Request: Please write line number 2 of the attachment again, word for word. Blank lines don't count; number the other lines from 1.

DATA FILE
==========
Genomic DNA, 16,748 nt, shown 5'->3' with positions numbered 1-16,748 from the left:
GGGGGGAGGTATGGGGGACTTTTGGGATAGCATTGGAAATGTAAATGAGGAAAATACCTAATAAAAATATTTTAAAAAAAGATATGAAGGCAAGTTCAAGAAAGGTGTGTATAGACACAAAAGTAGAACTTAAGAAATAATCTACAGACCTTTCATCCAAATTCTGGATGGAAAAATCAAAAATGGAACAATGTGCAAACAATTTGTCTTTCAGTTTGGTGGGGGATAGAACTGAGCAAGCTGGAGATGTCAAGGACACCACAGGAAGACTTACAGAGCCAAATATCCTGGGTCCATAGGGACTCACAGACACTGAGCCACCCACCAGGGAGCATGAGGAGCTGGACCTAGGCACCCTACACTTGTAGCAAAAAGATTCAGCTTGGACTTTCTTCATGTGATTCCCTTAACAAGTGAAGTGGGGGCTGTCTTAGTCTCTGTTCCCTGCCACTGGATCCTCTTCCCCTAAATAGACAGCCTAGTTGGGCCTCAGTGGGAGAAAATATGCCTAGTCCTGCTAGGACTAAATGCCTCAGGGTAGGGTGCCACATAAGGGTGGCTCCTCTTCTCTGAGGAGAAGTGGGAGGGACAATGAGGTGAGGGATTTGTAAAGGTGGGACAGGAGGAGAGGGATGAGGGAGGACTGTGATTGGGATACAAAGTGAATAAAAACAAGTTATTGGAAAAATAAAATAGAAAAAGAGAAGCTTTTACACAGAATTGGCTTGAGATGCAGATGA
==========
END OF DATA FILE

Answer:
GGGGGGAGGTATGGGGGACTTTTGGGATAGCATTGGAAATGTAAATGAGGAAAATACCTAATAAAAATATTTTAAAAAAAGATATGAAGGCAAGTTCAAGAAAGGTGTGTATAGACACAAAAGTAGAACTTAAGAAATAATCTACAGACCTTTCATCCAAATTCTGGATGGAAAAATCAAAAATGGAACAATGTGCAAACAATTTGTCTTTCAGTTTGGTGGGGGATAGAACTGAGCAAGCTGGAGATGTCAAGGACACCACAGGAAGACTTACAGAGCCAAATATCCTGGGTCCATAGGGACTCACAGACACTGAGCCACCCACCAGGGAGCATGAGGAGCTGGACCTAGGCACCCTACACTTGTAGCAAAAAGATTCAGCTTGGACTTTCTTCATGTGATTCCCTTAACAAGTGAAGTGGGGGCTGTCTTAGTCTCTGTTCCCTGCCACTGGATCCTCTTCCCCTAAATAGACAGCCTAGTTGGGCCTCAGTGGGAGAAAATATGCCTAGTCCTGCTAGGACTAAATGCCTCAGGGTAGGGTGCCACATAAGGGTGGCTCCTCTTCTCTGAGGAGAAGTGGGAGGGACAATGAGGTGAGGGATTTGTAAAGGTGGGACAGGAGGAGAGGGATGAGGGAGGACTGTGATTGGGATACAAAGTGAATAAAAACAAGTTATTGGAAAAATAAAATAGAAAAAGAGAAGCTTTTACACAGAATTGGCTTGAGATGCAGATGA